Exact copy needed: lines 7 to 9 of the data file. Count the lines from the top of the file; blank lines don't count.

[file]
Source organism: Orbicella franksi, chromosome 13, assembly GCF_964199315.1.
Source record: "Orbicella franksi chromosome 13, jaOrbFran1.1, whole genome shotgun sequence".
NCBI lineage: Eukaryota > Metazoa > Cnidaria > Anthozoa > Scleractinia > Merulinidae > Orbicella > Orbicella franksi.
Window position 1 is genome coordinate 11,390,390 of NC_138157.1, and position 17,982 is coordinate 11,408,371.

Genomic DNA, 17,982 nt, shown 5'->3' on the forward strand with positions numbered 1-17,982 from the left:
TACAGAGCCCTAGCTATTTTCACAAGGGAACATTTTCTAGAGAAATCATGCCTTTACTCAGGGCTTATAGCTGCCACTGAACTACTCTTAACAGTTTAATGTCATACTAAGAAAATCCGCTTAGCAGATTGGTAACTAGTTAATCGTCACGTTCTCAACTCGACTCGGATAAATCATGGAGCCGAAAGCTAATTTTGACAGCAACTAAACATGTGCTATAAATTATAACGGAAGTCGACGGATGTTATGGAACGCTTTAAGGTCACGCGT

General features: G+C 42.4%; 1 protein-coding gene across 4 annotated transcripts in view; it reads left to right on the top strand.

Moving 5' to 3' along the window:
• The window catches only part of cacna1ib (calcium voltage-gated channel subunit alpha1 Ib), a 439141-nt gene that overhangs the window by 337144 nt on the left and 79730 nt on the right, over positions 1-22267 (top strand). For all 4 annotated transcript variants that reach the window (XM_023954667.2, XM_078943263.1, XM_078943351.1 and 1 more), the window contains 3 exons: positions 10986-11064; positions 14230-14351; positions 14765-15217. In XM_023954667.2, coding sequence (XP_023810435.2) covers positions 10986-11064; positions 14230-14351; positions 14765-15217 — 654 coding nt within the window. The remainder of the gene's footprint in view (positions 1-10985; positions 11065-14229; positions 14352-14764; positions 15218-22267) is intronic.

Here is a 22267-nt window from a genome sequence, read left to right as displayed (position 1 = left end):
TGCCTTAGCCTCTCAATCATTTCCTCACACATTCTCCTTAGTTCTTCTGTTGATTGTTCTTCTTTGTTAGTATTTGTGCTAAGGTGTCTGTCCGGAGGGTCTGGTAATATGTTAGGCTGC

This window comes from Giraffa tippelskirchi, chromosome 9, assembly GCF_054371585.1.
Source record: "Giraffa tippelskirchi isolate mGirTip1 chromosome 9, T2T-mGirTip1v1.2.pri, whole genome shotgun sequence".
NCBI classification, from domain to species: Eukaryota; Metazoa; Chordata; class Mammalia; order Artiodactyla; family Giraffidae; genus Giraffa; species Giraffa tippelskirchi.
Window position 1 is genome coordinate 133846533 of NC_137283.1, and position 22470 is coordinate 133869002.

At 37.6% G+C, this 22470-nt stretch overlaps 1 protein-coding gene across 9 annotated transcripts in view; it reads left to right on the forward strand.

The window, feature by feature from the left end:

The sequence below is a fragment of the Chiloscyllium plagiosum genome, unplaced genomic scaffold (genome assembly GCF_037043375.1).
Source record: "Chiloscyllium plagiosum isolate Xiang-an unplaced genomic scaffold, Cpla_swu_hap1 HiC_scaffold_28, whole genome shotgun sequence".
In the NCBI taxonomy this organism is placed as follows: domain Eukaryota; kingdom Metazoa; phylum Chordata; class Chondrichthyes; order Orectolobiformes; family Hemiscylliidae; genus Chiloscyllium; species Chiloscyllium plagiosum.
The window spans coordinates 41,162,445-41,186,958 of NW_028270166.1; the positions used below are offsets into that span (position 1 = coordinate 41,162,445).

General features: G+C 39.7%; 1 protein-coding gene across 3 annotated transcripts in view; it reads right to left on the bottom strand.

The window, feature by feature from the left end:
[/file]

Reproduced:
General features: G+C 42.4%; 1 protein-coding gene across 4 annotated transcripts in view; it reads left to right on the top strand.

Moving 5' to 3' along the window:
• The window catches only part of cacna1ib (calcium voltage-gated channel subunit alpha1 Ib), a 439141-nt gene that overhangs the window by 337144 nt on the left and 79730 nt on the right, over positions 1-22267 (top strand). For all 4 annotated transcript variants that reach the window (XM_023954667.2, XM_078943263.1, XM_078943351.1 and 1 more), the window contains 3 exons: positions 10986-11064; positions 14230-14351; positions 14765-15217. In XM_023954667.2, coding sequence (XP_023810435.2) covers positions 10986-11064; positions 14230-14351; positions 14765-15217 — 654 coding nt within the window. The remainder of the gene's footprint in view (positions 1-10985; positions 11065-14229; positions 14352-14764; positions 15218-22267) is intronic.